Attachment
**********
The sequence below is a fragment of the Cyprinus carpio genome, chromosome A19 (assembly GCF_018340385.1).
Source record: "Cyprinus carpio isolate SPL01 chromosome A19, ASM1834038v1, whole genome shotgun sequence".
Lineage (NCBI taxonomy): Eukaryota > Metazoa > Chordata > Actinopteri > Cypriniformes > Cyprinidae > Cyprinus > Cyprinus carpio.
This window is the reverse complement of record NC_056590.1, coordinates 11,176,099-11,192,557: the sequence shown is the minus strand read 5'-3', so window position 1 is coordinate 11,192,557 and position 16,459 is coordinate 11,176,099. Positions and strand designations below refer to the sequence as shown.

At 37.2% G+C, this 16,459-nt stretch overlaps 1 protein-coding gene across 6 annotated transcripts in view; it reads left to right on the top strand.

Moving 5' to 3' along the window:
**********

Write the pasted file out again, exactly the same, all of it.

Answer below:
The sequence below is a fragment of the Cyprinus carpio genome, chromosome A19 (assembly GCF_018340385.1).
Source record: "Cyprinus carpio isolate SPL01 chromosome A19, ASM1834038v1, whole genome shotgun sequence".
Lineage (NCBI taxonomy): Eukaryota > Metazoa > Chordata > Actinopteri > Cypriniformes > Cyprinidae > Cyprinus > Cyprinus carpio.
This window is the reverse complement of record NC_056590.1, coordinates 11,176,099-11,192,557: the sequence shown is the minus strand read 5'-3', so window position 1 is coordinate 11,192,557 and position 16,459 is coordinate 11,176,099. Positions and strand designations below refer to the sequence as shown.

At 37.2% G+C, this 16,459-nt stretch overlaps 1 protein-coding gene across 6 annotated transcripts in view; it reads left to right on the top strand.

Moving 5' to 3' along the window: